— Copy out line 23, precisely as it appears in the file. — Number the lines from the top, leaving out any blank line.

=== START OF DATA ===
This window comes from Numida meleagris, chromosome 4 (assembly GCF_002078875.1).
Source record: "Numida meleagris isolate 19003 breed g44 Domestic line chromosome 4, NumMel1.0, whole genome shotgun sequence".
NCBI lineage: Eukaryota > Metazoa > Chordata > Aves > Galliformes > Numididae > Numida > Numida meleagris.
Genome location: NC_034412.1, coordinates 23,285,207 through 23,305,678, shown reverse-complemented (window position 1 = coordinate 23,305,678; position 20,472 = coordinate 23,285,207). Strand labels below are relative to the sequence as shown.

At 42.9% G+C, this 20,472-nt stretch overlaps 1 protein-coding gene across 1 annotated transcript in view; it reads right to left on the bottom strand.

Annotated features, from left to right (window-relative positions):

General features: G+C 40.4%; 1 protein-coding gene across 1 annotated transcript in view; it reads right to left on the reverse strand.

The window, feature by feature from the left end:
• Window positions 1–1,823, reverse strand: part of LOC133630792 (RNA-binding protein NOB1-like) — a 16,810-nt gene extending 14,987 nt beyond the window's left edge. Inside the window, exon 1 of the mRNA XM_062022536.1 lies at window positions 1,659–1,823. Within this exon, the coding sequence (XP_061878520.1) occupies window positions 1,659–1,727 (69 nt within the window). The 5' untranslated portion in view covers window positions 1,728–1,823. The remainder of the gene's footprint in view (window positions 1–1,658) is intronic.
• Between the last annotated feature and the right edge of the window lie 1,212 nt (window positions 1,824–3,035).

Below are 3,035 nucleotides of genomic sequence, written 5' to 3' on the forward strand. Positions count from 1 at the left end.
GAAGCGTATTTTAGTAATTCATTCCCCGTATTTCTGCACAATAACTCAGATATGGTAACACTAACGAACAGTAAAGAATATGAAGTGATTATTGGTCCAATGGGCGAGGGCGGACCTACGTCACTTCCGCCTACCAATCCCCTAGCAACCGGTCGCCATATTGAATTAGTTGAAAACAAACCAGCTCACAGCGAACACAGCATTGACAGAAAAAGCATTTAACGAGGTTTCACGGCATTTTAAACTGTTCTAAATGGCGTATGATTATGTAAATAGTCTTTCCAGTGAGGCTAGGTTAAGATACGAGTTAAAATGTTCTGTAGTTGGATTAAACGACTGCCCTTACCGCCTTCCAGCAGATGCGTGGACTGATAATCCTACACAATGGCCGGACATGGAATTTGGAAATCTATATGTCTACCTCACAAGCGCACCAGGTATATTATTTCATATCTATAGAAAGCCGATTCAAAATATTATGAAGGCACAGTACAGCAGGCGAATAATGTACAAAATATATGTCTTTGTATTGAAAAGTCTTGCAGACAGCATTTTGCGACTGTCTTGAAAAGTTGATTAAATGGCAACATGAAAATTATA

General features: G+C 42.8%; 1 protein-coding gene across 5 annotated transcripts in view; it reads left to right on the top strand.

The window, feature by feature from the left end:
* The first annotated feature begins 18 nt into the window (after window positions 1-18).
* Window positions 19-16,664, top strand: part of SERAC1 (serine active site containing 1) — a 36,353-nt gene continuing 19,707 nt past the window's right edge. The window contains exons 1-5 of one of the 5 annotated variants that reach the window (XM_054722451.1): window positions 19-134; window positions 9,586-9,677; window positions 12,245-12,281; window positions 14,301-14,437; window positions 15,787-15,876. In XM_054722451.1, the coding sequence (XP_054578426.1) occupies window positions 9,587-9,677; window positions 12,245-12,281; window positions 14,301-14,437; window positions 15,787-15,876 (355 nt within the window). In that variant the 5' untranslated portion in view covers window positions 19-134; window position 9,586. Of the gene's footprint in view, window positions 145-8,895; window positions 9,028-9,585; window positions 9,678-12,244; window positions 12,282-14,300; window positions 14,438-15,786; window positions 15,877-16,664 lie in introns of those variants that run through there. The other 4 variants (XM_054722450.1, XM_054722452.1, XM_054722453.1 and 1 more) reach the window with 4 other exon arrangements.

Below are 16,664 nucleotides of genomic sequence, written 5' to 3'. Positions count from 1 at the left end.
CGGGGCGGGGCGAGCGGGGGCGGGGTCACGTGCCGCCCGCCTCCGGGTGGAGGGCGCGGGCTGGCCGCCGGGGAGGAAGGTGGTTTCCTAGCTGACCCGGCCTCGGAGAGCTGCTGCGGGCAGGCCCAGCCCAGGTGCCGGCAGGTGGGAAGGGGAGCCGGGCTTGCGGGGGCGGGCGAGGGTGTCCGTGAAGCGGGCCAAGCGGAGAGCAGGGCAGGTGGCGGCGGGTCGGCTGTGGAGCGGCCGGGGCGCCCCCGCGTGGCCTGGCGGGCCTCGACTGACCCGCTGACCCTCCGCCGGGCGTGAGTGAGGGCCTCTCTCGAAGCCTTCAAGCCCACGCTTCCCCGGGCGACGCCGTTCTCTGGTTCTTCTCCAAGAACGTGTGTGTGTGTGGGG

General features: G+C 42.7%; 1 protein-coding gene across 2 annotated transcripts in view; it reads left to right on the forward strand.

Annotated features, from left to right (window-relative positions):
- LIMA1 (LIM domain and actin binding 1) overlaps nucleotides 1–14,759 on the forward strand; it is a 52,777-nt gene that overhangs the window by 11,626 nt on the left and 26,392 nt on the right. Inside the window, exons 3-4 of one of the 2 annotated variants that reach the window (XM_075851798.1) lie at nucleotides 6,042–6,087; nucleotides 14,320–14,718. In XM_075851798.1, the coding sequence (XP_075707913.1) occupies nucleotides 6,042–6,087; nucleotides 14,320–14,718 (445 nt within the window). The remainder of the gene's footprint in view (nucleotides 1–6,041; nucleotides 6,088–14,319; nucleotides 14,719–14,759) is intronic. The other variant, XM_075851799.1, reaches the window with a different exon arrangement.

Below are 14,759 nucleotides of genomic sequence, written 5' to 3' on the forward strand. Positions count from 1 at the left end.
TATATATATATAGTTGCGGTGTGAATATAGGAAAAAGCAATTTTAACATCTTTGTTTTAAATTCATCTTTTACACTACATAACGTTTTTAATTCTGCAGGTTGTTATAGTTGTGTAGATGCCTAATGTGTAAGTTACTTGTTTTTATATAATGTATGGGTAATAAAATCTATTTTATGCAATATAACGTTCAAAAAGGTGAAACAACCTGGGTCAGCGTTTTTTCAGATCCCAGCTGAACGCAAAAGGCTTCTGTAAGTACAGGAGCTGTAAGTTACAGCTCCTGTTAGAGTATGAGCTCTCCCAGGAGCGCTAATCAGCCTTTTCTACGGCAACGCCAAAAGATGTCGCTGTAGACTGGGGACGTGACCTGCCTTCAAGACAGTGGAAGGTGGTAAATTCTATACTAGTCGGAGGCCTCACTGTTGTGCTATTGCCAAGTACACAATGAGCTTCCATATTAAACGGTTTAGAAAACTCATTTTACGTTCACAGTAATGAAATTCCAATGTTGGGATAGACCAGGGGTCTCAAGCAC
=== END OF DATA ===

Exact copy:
TATATATATATAGTTGCGGTGTGAATATAGGAAAAAGCAATTTTAACATCTTTGTTTTAAATTCATCTTTTACACTACATAACGTTTTTAATTCTGCAGGTTGTTATAGTTGTGTAGATGCCTAATGTGTAAGTTACTTGTTTTTATATAATGTATGGGTAATAAAATCTATTTTATGCAATATAACGTTCAAAAAGGTGAAACAACCTGGGTCAGCGTTTTTTCAGATCCCAGCTGAACGCAAAAGGCTTCTGTAAGTACAGGAGCTGTAAGTTACAGCTCCTGTTAGAGTATGAGCTCTCCCAGGAGCGCTAATCAGCCTTTTCTACGGCAACGCCAAAAGATGTCGCTGTAGACTGGGGACGTGACCTGCCTTCAAGACAGTGGAAGGTGGTAAATTCTATACTAGTCGGAGGCCTCACTGTTGTGCTATTGCCAAGTACACAATGAGCTTCCATATTAAACGGTTTAGAAAACTCATTTTACGTTCACAGTAATGAAATTCCAATGTTGGGATAGACCAGGGGTCTCAAGCAC